Online students need personal touch
Universities should tailor online courses to needs and strengths of older and first-in-family students, study finds.
Enrolment in online courses is particularly high among Australians who are older or the first in their family to embark on higher study. To enable their success, universities must do more than just repackage lectures, says new research.
Online learning offers flexibility and opportunities to students who might otherwise have limited access to university due to distance or other commitments; but it can also leave students feeling isolated, disengaged, and neglected by their university.
This is especially difficult for first-in-family students, as their families are unfamiliar with the struggles they are facing and do not always know how to help.
In a recent study, Associate Professor Sarah O’Shea from the University of Wollongong (UOW) and Dr Cathy Stone, Conjoint Associate Professor at the University of Newcastle, underlined these problems and searched for solutions.
They drew on the findings of two previous studies: one of which interviewed 151 members of staff across three universities, the other 274 first-in-family students – 74 of them online and mature-aged.
The study found that to increase success and decrease dropout rates universities need to ensure online students feel that they belong, tailor content for online learning, and build on the unique strengths that older and first-in-family students bring.
Professor O’Shea, from UOW’s School of Education, said while it is important to meet this cohort’s needs, it is just as important to recognise their strengths.
“Older students often deeply value their place in university, as it may be the realisation of a long-term ambition or goal,” she said.
“This can give them a stronger sense of purpose, and even higher levels of persistence.”
Mature-age, first-in-family students can also bring “a great deal of practical experience and wisdom” to the classroom, Professor O’Shea said.
“When we design learning content that is relevant to their lives as working, responsible adults with extensive life experience, these students are more likely to feel included, and to value their experience and what it can offer to the learning process.”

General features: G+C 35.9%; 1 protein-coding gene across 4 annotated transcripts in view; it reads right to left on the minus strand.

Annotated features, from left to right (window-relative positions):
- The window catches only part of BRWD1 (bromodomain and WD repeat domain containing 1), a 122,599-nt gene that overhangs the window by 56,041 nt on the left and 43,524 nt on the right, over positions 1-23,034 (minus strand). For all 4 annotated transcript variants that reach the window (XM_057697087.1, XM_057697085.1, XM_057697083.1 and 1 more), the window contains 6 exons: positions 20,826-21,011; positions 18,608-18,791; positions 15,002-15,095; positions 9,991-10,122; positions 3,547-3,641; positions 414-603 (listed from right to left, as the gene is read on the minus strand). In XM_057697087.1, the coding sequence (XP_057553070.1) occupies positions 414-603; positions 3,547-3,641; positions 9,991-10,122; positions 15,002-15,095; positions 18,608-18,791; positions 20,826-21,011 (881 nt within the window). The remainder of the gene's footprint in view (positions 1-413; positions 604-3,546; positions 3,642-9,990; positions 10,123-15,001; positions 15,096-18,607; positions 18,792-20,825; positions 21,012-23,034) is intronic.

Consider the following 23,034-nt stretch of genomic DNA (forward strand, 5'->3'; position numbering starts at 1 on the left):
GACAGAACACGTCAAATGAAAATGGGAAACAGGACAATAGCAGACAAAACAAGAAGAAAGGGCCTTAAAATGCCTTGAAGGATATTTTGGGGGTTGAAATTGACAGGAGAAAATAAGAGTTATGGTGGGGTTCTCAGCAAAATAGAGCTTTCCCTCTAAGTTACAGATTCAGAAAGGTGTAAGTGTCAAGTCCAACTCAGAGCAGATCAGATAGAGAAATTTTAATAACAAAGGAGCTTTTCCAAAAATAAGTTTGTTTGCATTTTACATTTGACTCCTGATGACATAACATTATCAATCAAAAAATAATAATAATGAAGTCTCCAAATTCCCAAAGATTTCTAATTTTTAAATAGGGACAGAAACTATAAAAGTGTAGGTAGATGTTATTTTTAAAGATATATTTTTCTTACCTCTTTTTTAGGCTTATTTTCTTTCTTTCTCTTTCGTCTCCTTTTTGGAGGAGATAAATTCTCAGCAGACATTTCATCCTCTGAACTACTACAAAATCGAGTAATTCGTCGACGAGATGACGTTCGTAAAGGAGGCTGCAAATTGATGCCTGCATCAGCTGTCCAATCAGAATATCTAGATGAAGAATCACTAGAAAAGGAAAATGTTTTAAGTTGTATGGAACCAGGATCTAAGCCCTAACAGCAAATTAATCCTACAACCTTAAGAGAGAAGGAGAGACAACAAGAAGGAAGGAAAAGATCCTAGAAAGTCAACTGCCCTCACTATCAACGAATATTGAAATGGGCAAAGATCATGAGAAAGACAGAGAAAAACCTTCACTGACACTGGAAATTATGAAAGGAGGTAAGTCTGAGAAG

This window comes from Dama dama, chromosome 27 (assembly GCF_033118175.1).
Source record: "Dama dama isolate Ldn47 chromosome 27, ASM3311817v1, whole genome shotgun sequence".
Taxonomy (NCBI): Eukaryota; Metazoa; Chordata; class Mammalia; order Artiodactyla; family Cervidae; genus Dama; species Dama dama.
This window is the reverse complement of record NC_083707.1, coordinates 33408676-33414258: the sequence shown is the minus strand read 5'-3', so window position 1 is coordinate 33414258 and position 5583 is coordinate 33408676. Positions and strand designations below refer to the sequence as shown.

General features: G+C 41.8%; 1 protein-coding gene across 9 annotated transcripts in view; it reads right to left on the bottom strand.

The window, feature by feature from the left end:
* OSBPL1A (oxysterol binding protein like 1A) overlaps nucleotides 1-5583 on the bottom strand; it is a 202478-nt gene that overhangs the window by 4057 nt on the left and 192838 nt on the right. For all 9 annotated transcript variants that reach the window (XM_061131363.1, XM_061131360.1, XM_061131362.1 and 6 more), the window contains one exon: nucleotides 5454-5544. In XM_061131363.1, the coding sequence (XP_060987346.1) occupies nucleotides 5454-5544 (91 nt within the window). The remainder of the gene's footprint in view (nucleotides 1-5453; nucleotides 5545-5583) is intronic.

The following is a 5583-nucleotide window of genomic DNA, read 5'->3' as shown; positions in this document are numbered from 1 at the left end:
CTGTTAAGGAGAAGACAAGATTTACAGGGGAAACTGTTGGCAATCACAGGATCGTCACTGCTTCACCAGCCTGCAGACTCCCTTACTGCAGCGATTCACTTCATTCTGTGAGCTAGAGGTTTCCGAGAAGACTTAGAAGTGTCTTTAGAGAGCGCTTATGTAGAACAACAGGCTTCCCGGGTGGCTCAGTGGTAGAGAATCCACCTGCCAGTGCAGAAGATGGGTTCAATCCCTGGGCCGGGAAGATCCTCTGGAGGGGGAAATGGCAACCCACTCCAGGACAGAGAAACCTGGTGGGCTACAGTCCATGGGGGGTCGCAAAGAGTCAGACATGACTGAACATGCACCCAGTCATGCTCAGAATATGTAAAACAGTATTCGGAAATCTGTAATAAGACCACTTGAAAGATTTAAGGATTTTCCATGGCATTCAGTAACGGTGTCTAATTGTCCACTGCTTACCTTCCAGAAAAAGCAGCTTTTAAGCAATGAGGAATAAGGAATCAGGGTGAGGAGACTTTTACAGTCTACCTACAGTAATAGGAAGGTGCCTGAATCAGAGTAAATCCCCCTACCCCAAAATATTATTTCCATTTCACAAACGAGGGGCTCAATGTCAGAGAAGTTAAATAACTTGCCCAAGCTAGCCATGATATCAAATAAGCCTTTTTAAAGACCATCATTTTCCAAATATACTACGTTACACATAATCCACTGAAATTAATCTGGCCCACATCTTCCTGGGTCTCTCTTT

Belonging is best fostered when support staff make personal contact with students: by email, by phone, by organising events, and even by driving out to visit students, Dr Stone said.
Visiting students in their hometowns can help in rallying their communities to back them; events provide online and older students the chance to meet each other, giving them a chance to share knowledge, enhance learning, and talk about their experience.
Guidance from teaching staff is likewise important; students interviewed appreciated when “staff engaged with them at a personal level, rather than as a faceless or unknown statistic.”
One student “explained that if she had not received the genuine and helpful verbal support from her lecturer after her partner became unwell,” she “would have dropped out”, Dr Stone said.
Staff cannot be expected to do all this alone, she said; they need institutional support, both to ensure consistency, and to ensure their efforts are part of a realistic workload.
Meanwhile, it is alienating for students when staff simply record and upload face-to-face lectures. Course materials work best when they are designed “completely differently” for online delivery; further, online platforms need to be simple and easy to use, avoiding technological obstacles to learning, Dr Stone said.
‘Older, online and first: Recommendations for retention and success’ by Cathy Stone and Sarah O’Shea is published in the Australasian Journal of Educational Technology.
The study was conducted with funding support from The National Centre for Student Equity and Higher Education and the Australian Government Department of Education and Training.